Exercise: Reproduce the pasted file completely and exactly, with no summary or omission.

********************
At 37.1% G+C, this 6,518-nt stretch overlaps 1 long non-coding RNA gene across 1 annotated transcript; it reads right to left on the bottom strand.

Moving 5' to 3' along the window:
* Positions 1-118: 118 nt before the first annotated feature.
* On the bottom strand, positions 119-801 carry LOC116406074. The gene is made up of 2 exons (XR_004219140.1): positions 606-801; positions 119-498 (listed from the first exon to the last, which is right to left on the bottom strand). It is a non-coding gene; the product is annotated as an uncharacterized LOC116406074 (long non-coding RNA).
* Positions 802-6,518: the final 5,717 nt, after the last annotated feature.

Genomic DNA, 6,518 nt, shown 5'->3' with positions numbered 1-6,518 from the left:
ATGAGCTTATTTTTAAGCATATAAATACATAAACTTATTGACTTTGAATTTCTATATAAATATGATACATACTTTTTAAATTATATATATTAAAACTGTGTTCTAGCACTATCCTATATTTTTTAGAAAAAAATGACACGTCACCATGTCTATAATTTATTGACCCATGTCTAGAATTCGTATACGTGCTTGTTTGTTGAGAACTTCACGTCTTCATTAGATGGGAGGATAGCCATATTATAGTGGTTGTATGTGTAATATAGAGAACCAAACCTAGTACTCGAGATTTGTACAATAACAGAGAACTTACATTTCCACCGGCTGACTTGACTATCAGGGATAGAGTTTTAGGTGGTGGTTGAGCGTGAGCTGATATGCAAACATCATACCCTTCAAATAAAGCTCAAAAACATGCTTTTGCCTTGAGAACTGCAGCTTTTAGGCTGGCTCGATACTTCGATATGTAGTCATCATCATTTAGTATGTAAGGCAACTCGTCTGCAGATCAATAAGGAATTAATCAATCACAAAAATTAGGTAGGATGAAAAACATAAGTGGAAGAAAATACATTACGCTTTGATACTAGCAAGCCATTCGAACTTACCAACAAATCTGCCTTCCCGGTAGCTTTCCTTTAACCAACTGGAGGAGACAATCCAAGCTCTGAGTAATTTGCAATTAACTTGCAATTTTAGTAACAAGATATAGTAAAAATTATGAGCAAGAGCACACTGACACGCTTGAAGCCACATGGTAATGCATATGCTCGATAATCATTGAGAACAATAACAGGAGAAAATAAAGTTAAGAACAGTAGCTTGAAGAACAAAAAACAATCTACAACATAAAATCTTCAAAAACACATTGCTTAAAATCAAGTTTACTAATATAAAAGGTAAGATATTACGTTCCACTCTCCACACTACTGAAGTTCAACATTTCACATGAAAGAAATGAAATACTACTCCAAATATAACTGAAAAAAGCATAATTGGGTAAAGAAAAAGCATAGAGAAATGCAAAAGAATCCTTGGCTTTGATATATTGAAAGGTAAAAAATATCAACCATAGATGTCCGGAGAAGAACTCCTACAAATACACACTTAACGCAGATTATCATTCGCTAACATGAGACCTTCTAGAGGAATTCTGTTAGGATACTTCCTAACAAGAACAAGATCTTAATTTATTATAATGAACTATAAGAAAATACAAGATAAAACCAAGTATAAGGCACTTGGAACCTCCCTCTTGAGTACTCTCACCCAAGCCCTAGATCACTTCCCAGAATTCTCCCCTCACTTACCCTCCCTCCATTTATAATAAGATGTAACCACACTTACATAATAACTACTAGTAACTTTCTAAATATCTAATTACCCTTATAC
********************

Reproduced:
At 37.1% G+C, this 6,518-nt stretch overlaps 1 long non-coding RNA gene across 1 annotated transcript; it reads right to left on the bottom strand.

Moving 5' to 3' along the window:
* Positions 1-118: 118 nt before the first annotated feature.
* On the bottom strand, positions 119-801 carry LOC116406074. The gene is made up of 2 exons (XR_004219140.1): positions 606-801; positions 119-498 (listed from the first exon to the last, which is right to left on the bottom strand). It is a non-coding gene; the product is annotated as an uncharacterized LOC116406074 (long non-coding RNA).
* Positions 802-6,518: the final 5,717 nt, after the last annotated feature.

Genomic DNA, 6,518 nt, shown 5'->3' with positions numbered 1-6,518 from the left:
ATGAGCTTATTTTTAAGCATATAAATACATAAACTTATTGACTTTGAATTTCTATATAAATATGATACATACTTTTTAAATTATATATATTAAAACTGTGTTCTAGCACTATCCTATATTTTTTAGAAAAAAATGACACGTCACCATGTCTATAATTTATTGACCCATGTCTAGAATTCGTATACGTGCTTGTTTGTTGAGAACTTCACGTCTTCATTAGATGGGAGGATAGCCATATTATAGTGGTTGTATGTGTAATATAGAGAACCAAACCTAGTACTCGAGATTTGTACAATAACAGAGAACTTACATTTCCACCGGCTGACTTGACTATCAGGGATAGAGTTTTAGGTGGTGGTTGAGCGTGAGCTGATATGCAAACATCATACCCTTCAAATAAAGCTCAAAAACATGCTTTTGCCTTGAGAACTGCAGCTTTTAGGCTGGCTCGATACTTCGATATGTAGTCATCATCATTTAGTATGTAAGGCAACTCGTCTGCAGATCAATAAGGAATTAATCAATCACAAAAATTAGGTAGGATGAAAAACATAAGTGGAAGAAAATACATTACGCTTTGATACTAGCAAGCCATTCGAACTTACCAACAAATCTGCCTTCCCGGTAGCTTTCCTTTAACCAACTGGAGGAGACAATCCAAGCTCTGAGTAATTTGCAATTAACTTGCAATTTTAGTAACAAGATATAGTAAAAATTATGAGCAAGAGCACACTGACACGCTTGAAGCCACATGGTAATGCATATGCTCGATAATCATTGAGAACAATAACAGGAGAAAATAAAGTTAAGAACAGTAGCTTGAAGAACAAAAAACAATCTACAACATAAAATCTTCAAAAACACATTGCTTAAAATCAAGTTTACTAATATAAAAGGTAAGATATTACGTTCCACTCTCCACACTACTGAAGTTCAACATTTCACATGAAAGAAATGAAATACTACTCCAAATATAACTGAAAAAAGCATAATTGGGTAAAGAAAAAGCATAGAGAAATGCAAAAGAATCCTTGGCTTTGATATATTGAAAGGTAAAAAATATCAACCATAGATGTCCGGAGAAGAACTCCTACAAATACACACTTAACGCAGATTATCATTCGCTAACATGAGACCTTCTAGAGGAATTCTGTTAGGATACTTCCTAACAAGAACAAGATCTTAATTTATTATAATGAACTATAAGAAAATACAAGATAAAACCAAGTATAAGGCACTTGGAACCTCCCTCTTGAGTACTCTCACCCAAGCCCTAGATCACTTCCCAGAATTCTCCCCTCACTTACCCTCCCTCCATTTATAATAAGATGTAACCACACTTACATAATAACTACTAGTAACTTTCTAAATATCTAATTACCCTTATAC